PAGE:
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On Malvertising

Last year, AdSense was hit by malvertising, and just a few months ago a “gratuitous act of violence against Android users” was also delivered through AdSense. Earlier this year some malvertising was directing users to porn sites. And this isn’t just Google as malvertising infects all ad networks. Last year also saw a notable malvertising exploit at Yahoo. Publishers must pay attention to this and have a process in place to prevent malvertising, otherwise their overall revenue is likely to decrease.

Even though Google does take steps to prevent malvertising on its ad networks, as should all ad networks, malvertising still breaks through from time to time because of the number of intermediaries in the ad ecosystem. Publishers can use a third party ad verification company, but still, what about the publishers that don’t? This creates a legitimate need on the part of consumers for ad blockers, to protect them from malvertising. Given this legitimate issue, how can publishers ask their readers to turn off their ad blockers and get readers to do that?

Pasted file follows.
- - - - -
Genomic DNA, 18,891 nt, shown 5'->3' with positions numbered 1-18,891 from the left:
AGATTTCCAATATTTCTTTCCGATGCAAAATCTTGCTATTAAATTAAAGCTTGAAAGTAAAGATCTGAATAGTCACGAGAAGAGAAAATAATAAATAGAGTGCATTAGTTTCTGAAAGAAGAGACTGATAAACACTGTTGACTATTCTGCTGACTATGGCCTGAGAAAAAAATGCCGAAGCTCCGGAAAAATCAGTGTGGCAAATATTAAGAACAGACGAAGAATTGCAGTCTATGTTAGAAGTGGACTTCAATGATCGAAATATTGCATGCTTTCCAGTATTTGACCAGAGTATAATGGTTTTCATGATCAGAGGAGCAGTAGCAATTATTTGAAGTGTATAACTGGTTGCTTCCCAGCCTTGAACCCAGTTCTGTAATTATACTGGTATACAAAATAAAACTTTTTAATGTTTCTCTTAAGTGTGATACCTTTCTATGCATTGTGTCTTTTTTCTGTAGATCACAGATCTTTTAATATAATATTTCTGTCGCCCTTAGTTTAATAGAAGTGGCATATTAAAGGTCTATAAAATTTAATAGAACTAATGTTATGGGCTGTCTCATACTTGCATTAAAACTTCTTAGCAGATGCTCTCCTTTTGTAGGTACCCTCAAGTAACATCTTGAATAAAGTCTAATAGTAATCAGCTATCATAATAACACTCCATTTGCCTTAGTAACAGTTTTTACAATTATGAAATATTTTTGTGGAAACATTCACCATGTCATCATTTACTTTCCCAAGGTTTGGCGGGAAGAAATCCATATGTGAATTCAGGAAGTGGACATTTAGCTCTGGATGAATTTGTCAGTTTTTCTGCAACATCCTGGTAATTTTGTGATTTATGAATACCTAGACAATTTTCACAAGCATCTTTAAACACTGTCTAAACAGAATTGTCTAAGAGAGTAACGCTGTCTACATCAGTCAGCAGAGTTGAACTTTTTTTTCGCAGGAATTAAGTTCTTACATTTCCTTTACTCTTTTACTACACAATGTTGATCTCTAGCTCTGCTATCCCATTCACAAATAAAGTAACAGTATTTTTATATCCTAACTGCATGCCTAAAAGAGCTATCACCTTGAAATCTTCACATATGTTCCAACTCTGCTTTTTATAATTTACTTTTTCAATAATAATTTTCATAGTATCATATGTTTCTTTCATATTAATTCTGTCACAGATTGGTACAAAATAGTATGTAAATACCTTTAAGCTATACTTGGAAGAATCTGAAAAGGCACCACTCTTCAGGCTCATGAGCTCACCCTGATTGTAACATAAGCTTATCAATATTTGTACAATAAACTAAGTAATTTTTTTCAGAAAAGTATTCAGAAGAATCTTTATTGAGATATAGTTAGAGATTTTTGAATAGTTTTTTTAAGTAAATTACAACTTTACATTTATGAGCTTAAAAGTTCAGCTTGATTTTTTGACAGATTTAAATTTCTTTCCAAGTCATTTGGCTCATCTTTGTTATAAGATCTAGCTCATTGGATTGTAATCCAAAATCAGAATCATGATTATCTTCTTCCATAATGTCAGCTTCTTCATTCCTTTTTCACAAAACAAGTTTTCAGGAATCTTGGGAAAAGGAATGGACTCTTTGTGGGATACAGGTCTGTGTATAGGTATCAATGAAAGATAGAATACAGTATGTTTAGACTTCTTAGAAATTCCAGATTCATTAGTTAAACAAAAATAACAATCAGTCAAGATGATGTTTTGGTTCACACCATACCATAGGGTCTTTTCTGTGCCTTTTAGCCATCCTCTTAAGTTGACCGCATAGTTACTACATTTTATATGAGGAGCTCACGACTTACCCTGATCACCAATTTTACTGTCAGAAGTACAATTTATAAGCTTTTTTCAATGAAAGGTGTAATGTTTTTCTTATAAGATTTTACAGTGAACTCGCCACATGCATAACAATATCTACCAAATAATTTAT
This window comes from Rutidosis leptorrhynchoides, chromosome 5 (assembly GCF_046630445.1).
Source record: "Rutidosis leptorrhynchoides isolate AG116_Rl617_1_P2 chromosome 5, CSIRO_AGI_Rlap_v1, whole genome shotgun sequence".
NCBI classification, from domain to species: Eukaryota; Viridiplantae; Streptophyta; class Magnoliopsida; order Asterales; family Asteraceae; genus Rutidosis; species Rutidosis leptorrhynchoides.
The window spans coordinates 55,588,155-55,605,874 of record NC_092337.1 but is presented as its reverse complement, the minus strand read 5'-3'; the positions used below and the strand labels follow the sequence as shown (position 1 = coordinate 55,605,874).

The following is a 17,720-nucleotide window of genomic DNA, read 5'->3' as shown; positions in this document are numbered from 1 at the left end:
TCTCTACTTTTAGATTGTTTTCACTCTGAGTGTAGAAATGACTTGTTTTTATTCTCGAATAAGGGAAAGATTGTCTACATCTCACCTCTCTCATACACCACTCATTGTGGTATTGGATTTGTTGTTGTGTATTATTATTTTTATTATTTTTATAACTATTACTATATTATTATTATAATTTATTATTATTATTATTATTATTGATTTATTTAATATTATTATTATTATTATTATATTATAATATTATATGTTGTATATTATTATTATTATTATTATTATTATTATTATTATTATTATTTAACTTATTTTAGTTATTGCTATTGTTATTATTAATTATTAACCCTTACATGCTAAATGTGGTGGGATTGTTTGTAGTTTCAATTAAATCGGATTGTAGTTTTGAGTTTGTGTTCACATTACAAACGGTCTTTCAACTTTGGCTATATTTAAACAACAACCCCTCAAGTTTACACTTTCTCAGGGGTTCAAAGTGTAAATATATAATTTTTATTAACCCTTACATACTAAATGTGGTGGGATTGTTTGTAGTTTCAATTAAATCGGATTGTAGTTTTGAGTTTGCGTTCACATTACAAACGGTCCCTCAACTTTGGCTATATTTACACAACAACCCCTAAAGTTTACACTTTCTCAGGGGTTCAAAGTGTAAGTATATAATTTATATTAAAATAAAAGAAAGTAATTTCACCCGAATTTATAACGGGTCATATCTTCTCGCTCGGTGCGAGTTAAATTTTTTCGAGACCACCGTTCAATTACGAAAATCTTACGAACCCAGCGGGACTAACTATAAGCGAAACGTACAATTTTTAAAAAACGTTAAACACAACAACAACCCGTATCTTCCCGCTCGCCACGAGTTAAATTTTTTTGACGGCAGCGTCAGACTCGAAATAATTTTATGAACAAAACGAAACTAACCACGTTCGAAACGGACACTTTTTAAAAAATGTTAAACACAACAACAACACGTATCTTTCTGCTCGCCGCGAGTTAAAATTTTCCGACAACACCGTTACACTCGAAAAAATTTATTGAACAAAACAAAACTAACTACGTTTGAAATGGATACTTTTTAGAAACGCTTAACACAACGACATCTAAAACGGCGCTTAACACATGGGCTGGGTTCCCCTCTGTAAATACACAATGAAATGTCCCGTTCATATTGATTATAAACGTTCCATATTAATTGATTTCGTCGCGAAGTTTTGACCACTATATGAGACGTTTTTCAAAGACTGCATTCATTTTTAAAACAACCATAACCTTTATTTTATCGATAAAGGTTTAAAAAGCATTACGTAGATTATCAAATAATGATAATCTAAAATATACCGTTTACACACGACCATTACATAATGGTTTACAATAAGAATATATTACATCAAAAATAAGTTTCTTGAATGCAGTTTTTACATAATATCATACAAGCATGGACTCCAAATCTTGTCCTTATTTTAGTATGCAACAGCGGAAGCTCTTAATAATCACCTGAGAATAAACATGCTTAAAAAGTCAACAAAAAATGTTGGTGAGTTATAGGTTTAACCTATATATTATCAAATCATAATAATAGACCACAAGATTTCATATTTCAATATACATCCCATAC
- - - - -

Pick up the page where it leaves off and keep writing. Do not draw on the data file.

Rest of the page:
I suggest transparency is the way to go. Publishers should explain their process for responding to malvertising and how they eliminate it from their site. Publishers might also explain the steps their ad networks take to eliminate fraud,  like how Google prevents malware from third-party ads.

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